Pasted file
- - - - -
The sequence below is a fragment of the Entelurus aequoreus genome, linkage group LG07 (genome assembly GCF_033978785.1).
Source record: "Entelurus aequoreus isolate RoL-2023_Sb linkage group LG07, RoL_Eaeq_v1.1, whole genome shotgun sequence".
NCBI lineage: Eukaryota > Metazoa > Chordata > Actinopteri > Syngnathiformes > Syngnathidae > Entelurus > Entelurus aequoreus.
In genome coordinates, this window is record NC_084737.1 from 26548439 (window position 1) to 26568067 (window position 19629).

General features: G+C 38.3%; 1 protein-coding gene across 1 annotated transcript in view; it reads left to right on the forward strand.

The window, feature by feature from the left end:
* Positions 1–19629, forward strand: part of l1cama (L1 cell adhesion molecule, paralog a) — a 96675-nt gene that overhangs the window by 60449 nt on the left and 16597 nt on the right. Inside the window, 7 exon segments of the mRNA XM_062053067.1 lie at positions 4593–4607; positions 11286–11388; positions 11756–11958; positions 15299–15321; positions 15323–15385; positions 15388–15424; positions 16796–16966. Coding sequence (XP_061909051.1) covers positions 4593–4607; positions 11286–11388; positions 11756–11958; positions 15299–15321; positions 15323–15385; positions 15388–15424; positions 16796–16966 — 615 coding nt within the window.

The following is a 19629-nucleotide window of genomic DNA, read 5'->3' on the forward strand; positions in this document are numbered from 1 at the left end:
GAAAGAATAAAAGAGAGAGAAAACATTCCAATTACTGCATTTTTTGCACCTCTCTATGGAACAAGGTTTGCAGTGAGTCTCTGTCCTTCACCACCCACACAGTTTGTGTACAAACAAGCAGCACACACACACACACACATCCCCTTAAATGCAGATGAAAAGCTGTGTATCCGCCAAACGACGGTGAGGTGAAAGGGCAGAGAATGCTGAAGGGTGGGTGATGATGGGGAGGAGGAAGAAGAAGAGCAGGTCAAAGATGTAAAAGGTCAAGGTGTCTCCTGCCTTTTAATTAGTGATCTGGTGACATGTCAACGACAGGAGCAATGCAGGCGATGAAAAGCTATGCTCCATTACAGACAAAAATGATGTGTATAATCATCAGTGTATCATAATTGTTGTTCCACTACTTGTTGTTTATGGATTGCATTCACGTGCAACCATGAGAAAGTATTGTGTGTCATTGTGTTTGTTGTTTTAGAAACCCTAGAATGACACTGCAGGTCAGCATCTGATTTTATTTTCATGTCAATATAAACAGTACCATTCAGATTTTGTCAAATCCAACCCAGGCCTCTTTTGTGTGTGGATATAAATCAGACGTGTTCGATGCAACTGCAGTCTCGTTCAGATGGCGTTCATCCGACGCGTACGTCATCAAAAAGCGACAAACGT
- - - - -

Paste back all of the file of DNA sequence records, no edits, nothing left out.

The sequence below is a fragment of the Entelurus aequoreus genome, linkage group LG07 (genome assembly GCF_033978785.1).
Source record: "Entelurus aequoreus isolate RoL-2023_Sb linkage group LG07, RoL_Eaeq_v1.1, whole genome shotgun sequence".
NCBI lineage: Eukaryota > Metazoa > Chordata > Actinopteri > Syngnathiformes > Syngnathidae > Entelurus > Entelurus aequoreus.
In genome coordinates, this window is record NC_084737.1 from 26548439 (window position 1) to 26568067 (window position 19629).

General features: G+C 38.3%; 1 protein-coding gene across 1 annotated transcript in view; it reads left to right on the forward strand.

The window, feature by feature from the left end:
* Positions 1–19629, forward strand: part of l1cama (L1 cell adhesion molecule, paralog a) — a 96675-nt gene that overhangs the window by 60449 nt on the left and 16597 nt on the right. Inside the window, 7 exon segments of the mRNA XM_062053067.1 lie at positions 4593–4607; positions 11286–11388; positions 11756–11958; positions 15299–15321; positions 15323–15385; positions 15388–15424; positions 16796–16966. Coding sequence (XP_061909051.1) covers positions 4593–4607; positions 11286–11388; positions 11756–11958; positions 15299–15321; positions 15323–15385; positions 15388–15424; positions 16796–16966 — 615 coding nt within the window.

The following is a 19629-nucleotide window of genomic DNA, read 5'->3' on the forward strand; positions in this document are numbered from 1 at the left end:
GAAAGAATAAAAGAGAGAGAAAACATTCCAATTACTGCATTTTTTGCACCTCTCTATGGAACAAGGTTTGCAGTGAGTCTCTGTCCTTCACCACCCACACAGTTTGTGTACAAACAAGCAGCACACACACACACACACATCCCCTTAAATGCAGATGAAAAGCTGTGTATCCGCCAAACGACGGTGAGGTGAAAGGGCAGAGAATGCTGAAGGGTGGGTGATGATGGGGAGGAGGAAGAAGAAGAGCAGGTCAAAGATGTAAAAGGTCAAGGTGTCTCCTGCCTTTTAATTAGTGATCTGGTGACATGTCAACGACAGGAGCAATGCAGGCGATGAAAAGCTATGCTCCATTACAGACAAAAATGATGTGTATAATCATCAGTGTATCATAATTGTTGTTCCACTACTTGTTGTTTATGGATTGCATTCACGTGCAACCATGAGAAAGTATTGTGTGTCATTGTGTTTGTTGTTTTAGAAACCCTAGAATGACACTGCAGGTCAGCATCTGATTTTATTTTCATGTCAATATAAACAGTACCATTCAGATTTTGTCAAATCCAACCCAGGCCTCTTTTGTGTGTGGATATAAATCAGACGTGTTCGATGCAACTGCAGTCTCGTTCAGATGGCGTTCATCCGACGCGTACGTCATCAAAAAGCGACAAACGT